This whole idea of Jon capturing a wight to offer as proof to Cersei that the threat from beyond the Wall is real? Yeah, not buying that. Frankly it sounds pretty silly, as does sending Tyrion and Davos into King’s Landing to try and convince Jaime (yeah, like you really thought he was dead – but that “cliffhanger” was resolved literally in the opening shot) to convince Cersei to meet to discuss it. Maybe that’s my narrow thinking – I thought Jon’s comment towards the end of the episode, “We’re all all the same side. We’re breathing.” was pretty on-point. But even if any remotely sane person would see the merit in the idea that all living people must join together against a threat this alien and terrible – as the First Men and Children of the Forest did – Cersei still doesn’t make the grade. She’s the embodiment of egomaniacal, sociopathic evil – I don’t think there’s common ground to be found with her. Not over this, and not ever. This is one of those big things I suspect Game of Thrones may be doing differently than ASoIaF, but only time (and maybe a lot of that) will tell.
Cockeyed scheme or not, this twist does give is some rather juicy moments with Tyrion and Davos sneaking into King’s Landing. As usual Davos gets most of the best lines, like his none-too-gentle reminder that Tyrion killed his son, and he greeting to Gendry: “I thought you might still be rowing” (yes it’s fanservice, but we’ve earned that much). I can only say that seeing Gendry and Jon together was quite a treat – they have a lot in common these two, and not just being bastard sons (though they don’t actually have that in common, it seems). The Baratheon name is nearly forgotten in Game of Thrones these days, and it’s good to see Gendry out there representing it.
As to the mission itself, it seems it has at least some chance of success. The reunion between Tyrion and Jaime (I wanted to see the one between he and Bronn just as much) was more tragic than anything else. Somewhere deep inside Jaime knows Tyrion is right, but then he’s always known Tyrion was right and went on fucking and propping up his sister anyway. This bond between brothers is one of the great melancholy regrets of both Game of Thrones and the books – their relationship is complicated and deep, and loving his brother in spite of all the pressure not to has always been one of the things that made Jaime seem redeemable. If all this winds up with a meeting of the queens, it’ll certainly be a spectacle – but I still don’t buy it as a plot development.
Up north, Littlefinger continues his machinations – seemingly unfazed at the idea that Bran knows everything he’s up to (I didn’t trust that Maester from the beginning – why was he watching Bran in the Godswood?). This should prove grist for the mill of fans who want to argue over one or the other Stark daughter being a snake, but it’s Arya who comes off looking the worse here. Sansa may be harboring the thoughts Arya accuses her of, but I don’t think she’d ever act on them. Arya seems blinded by her hatred to the point where she can’t see how much her sister has changed, and sees a traitor in every shadow. That makes her a perfect candidate for manipulation by Baelish, who knows that those who can’t trust can easily be made to see betrayal. Using Sansa’s duress-letter to her family seems a logical way for him to play on Arya’s paranoia.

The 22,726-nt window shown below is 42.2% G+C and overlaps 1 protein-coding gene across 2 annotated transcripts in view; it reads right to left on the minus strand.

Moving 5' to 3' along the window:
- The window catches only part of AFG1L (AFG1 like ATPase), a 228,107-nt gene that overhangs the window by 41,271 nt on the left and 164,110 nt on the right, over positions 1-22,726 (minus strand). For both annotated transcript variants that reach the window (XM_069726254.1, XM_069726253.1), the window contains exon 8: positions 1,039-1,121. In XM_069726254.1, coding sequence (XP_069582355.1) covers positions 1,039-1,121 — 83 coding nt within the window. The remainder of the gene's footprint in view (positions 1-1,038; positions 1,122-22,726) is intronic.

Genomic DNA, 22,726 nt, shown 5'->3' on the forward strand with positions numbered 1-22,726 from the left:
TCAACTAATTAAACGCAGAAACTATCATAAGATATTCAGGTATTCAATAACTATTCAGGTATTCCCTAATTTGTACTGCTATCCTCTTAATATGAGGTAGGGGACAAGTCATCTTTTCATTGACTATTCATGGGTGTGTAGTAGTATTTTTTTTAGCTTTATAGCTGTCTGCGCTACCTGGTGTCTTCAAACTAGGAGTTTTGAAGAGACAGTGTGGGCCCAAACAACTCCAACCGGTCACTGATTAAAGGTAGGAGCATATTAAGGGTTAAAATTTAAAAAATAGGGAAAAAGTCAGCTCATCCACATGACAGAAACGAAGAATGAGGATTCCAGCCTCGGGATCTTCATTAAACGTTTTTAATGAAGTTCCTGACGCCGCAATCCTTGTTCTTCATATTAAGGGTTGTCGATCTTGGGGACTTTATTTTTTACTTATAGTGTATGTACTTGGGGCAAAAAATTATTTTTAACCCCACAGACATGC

If indeed the Northern lords are restless with Jon, who can blame them? Sansa has her hands full trying to strike a balance between respecting their right to dissent and making sure they stay loyal to Jon. The King in the North has taken on two missions they consider foolish – first journeying to see the Dragon Queen, and now going beyond the Wall to try and bring back a wight for the queens to gawk at. For all his decency, Jon seems as ill-suited to being a monarch as Dany in his own way – he carries on his (step)father’s mantra of “He who passes the sentence should carry it out” to its logical extreme. In the end, he’ll always choose to suck it up and do the dirty work himself – but that’s not the job of a king. Maybe he’ll live long enough to come to understand that one day, but I rather doubt it – not least because I don’t think a hundred years would be long enough.
We leave things with the new suicide squad setting off on what seems, by almost any measure, to be a very foolish mission. But it is one hell of a team (and bunch of actors), I must admit – Jon, Tormund, Jorah, Gendry, and the power trio of the Brotherhood Without Banners – Beric, Thoros and Sandor Clegane. It’s a gloriously entertaining bunch – sardonic and sneering and generally gruff and GAR till next Tuesday. I love all these characters so much I hate the idea that a couple of them probably aren’t going to come back – but I’ll be very surprised if that doesn’t happen.